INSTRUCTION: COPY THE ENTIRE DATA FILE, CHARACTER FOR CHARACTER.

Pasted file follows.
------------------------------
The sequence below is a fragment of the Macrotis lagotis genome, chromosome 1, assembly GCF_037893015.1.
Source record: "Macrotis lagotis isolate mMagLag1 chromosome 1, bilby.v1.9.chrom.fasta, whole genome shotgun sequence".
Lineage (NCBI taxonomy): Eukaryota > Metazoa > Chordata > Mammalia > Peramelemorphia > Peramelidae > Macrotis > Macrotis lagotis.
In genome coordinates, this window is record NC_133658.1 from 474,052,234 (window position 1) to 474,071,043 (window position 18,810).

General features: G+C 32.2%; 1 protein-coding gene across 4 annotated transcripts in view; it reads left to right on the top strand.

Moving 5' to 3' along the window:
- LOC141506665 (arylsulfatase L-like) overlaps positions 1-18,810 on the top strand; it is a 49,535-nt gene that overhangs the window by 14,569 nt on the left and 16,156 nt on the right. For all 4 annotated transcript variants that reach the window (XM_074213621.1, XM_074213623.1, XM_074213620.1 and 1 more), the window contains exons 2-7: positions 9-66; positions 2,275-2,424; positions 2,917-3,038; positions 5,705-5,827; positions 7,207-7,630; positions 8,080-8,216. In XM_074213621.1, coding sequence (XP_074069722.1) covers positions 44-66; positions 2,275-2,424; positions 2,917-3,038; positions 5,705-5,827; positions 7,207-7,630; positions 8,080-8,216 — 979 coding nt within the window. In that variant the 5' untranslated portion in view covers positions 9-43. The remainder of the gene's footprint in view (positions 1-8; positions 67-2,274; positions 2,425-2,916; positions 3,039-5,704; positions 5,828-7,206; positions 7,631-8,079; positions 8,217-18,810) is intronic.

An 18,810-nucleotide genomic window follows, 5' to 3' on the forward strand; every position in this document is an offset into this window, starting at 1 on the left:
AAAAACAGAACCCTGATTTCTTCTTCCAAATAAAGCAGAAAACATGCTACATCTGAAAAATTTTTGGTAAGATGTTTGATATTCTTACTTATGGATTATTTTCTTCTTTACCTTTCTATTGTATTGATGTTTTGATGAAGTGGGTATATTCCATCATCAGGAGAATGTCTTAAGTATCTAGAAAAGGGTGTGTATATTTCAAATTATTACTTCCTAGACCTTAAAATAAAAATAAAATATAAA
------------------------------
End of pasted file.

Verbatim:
The sequence below is a fragment of the Macrotis lagotis genome, chromosome 1, assembly GCF_037893015.1.
Source record: "Macrotis lagotis isolate mMagLag1 chromosome 1, bilby.v1.9.chrom.fasta, whole genome shotgun sequence".
Lineage (NCBI taxonomy): Eukaryota > Metazoa > Chordata > Mammalia > Peramelemorphia > Peramelidae > Macrotis > Macrotis lagotis.
In genome coordinates, this window is record NC_133658.1 from 474,052,234 (window position 1) to 474,071,043 (window position 18,810).

General features: G+C 32.2%; 1 protein-coding gene across 4 annotated transcripts in view; it reads left to right on the top strand.

Moving 5' to 3' along the window:
- LOC141506665 (arylsulfatase L-like) overlaps positions 1-18,810 on the top strand; it is a 49,535-nt gene that overhangs the window by 14,569 nt on the left and 16,156 nt on the right. For all 4 annotated transcript variants that reach the window (XM_074213621.1, XM_074213623.1, XM_074213620.1 and 1 more), the window contains exons 2-7: positions 9-66; positions 2,275-2,424; positions 2,917-3,038; positions 5,705-5,827; positions 7,207-7,630; positions 8,080-8,216. In XM_074213621.1, coding sequence (XP_074069722.1) covers positions 44-66; positions 2,275-2,424; positions 2,917-3,038; positions 5,705-5,827; positions 7,207-7,630; positions 8,080-8,216 — 979 coding nt within the window. In that variant the 5' untranslated portion in view covers positions 9-43. The remainder of the gene's footprint in view (positions 1-8; positions 67-2,274; positions 2,425-2,916; positions 3,039-5,704; positions 5,828-7,206; positions 7,631-8,079; positions 8,217-18,810) is intronic.

An 18,810-nucleotide genomic window follows, 5' to 3' on the forward strand; every position in this document is an offset into this window, starting at 1 on the left:
AAAAACAGAACCCTGATTTCTTCTTCCAAATAAAGCAGAAAACATGCTACATCTGAAAAATTTTTGGTAAGATGTTTGATATTCTTACTTATGGATTATTTTCTTCTTTACCTTTCTATTGTATTGATGTTTTGATGAAGTGGGTATATTCCATCATCAGGAGAATGTCTTAAGTATCTAGAAAAGGGTGTGTATATTTCAAATTATTACTTCCTAGACCTTAAAATAAAAATAAAATATAAA